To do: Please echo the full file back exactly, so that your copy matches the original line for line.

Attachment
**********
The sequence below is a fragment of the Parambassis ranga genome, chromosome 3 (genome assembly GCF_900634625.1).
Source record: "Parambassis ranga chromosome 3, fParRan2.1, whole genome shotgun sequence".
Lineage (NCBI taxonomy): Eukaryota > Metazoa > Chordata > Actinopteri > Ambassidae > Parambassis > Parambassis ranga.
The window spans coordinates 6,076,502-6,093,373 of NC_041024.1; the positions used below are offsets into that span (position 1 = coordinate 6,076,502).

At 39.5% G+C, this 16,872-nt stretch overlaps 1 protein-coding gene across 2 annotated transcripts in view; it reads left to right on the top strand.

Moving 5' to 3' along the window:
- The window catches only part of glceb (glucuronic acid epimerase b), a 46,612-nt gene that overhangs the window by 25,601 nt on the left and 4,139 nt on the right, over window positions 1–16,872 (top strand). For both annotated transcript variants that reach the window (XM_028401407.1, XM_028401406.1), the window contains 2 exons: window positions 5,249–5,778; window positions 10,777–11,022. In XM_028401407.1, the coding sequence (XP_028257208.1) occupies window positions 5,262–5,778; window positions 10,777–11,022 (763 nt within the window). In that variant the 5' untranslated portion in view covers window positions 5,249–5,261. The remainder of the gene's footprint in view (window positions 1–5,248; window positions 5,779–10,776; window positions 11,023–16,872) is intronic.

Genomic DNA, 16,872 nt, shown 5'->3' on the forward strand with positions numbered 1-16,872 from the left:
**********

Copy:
The sequence below is a fragment of the Parambassis ranga genome, chromosome 3 (genome assembly GCF_900634625.1).
Source record: "Parambassis ranga chromosome 3, fParRan2.1, whole genome shotgun sequence".
Lineage (NCBI taxonomy): Eukaryota > Metazoa > Chordata > Actinopteri > Ambassidae > Parambassis > Parambassis ranga.
The window spans coordinates 6,076,502-6,093,373 of NC_041024.1; the positions used below are offsets into that span (position 1 = coordinate 6,076,502).

At 39.5% G+C, this 16,872-nt stretch overlaps 1 protein-coding gene across 2 annotated transcripts in view; it reads left to right on the top strand.

Moving 5' to 3' along the window:
- The window catches only part of glceb (glucuronic acid epimerase b), a 46,612-nt gene that overhangs the window by 25,601 nt on the left and 4,139 nt on the right, over window positions 1–16,872 (top strand). For both annotated transcript variants that reach the window (XM_028401407.1, XM_028401406.1), the window contains 2 exons: window positions 5,249–5,778; window positions 10,777–11,022. In XM_028401407.1, the coding sequence (XP_028257208.1) occupies window positions 5,262–5,778; window positions 10,777–11,022 (763 nt within the window). In that variant the 5' untranslated portion in view covers window positions 5,249–5,261. The remainder of the gene's footprint in view (window positions 1–5,248; window positions 5,779–10,776; window positions 11,023–16,872) is intronic.

Genomic DNA, 16,872 nt, shown 5'->3' on the forward strand with positions numbered 1-16,872 from the left: